Last year I was gifted a Kindle. I've never had an eBook reader before. Obviously, I needed something to read on it, otherwise what's the point of having one. And that's when I first encountered this problem. How do I determine which books I should buy as an eBook, as opposed to a printed book?
There's pros and cons to getting either format. But that's not what this post is about. In this post I want to share the criteria I use, to determine whether to buy a printed copy of a book, or the eBook version of it.
That criteria revolves around the contents of the book. The question I ask myself is, “Are the contents of this book subject to change in the future?”
A heavy influence on why I write down so many notes, and with so much detail in them, is this idea that if you have to re-read a source twice, then you didn't take down notes correctly. So in the past, I would feel like a failure if I had to re-read a book, because it meant that I didn't take down notes correctly.
This idea, if memory serves me right, came from the book “How to Take Smart Notes: One Simple Technique to Boost Writing, Learning and Thinking – for Students, Academics and Nonfiction Book Writers” by Sönke Ahrens.
If you're not familiar with the PKM (Personal Knowledge Management) space, this book is recommended reading for anyone wanting to get into Zettelkasten or PKM in general. And so of course I read it and tried to incorporate what I've learned from the book into my note taking process.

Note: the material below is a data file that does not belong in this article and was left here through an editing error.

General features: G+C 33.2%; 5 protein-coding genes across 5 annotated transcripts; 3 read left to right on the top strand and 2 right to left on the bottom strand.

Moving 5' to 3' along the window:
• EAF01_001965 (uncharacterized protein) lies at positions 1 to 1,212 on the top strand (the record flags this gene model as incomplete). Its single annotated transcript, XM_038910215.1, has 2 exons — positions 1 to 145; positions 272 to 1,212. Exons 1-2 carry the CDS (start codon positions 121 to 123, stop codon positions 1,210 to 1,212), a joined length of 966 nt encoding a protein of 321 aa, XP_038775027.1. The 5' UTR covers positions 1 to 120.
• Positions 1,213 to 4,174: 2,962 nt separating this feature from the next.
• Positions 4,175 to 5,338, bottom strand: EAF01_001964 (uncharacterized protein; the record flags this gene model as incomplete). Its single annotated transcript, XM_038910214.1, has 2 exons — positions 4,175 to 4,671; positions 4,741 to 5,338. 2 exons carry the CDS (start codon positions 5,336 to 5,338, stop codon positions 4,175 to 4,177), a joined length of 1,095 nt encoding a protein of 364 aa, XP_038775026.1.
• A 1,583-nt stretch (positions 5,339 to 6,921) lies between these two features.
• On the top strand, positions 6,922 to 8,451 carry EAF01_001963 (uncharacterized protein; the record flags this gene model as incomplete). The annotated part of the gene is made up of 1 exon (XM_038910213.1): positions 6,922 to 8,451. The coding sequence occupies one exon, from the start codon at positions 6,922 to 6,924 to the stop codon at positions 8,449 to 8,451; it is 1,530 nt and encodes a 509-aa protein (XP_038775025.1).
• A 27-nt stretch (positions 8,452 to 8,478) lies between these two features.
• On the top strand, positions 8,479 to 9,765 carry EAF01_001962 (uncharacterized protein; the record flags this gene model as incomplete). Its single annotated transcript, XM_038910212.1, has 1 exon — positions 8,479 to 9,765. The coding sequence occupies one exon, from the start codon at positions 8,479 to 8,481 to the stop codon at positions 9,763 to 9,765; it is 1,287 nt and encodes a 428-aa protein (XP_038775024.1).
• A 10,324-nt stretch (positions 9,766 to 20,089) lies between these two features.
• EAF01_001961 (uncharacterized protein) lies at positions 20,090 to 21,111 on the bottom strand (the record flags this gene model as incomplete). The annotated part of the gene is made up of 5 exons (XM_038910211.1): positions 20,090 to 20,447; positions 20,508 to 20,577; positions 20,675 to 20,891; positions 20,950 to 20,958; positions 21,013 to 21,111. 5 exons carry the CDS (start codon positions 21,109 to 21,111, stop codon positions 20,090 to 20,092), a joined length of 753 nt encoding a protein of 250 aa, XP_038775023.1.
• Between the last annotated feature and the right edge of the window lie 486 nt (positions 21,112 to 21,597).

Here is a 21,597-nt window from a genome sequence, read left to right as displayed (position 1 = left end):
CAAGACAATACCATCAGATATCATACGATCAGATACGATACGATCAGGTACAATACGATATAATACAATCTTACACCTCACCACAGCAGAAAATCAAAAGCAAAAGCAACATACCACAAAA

This idea though, of not having to re-read source material because you took down notes correctly the first time, goes against another idea I ran into recently from James Clear (author of Atomic Habits) — that idea is to actively re-read books. James argues that great books are worth re-reading. And you know what, I agree with him.
Stab a Book, the Book Won't Die by Craig Mod is a great read on the value of physical books. He presents an interesting idea that I've never thought of before — entering into contracts with the media that we consume.
What kind of contract do you opt into when reading a physical book? What about reading a blog? Or watching a YouTube video? Or what about consuming content through social media news feeds?
The simplest contract can be had with physical books. You buy the book and you can read it anytime you want. The book will not try to harvest your data, or serve you ads, or track your habits, or build an online profile out of your online activities. The book will be there for you to read, when you want to read it. It is as simple a contract as can be.
On the other hand, using say your smartphone to read books, blog posts, essays is a totally different contract. Now you're exposed to ads. Now your behavior is being tracked. Now your data is getting mined, etc... All sorts of things happen behind the scenes, some of which we most likely don't even want to be involved in.
It's a good reminder to re-examine the contracts that we are entering into, when we choose to consume information the way that we do today.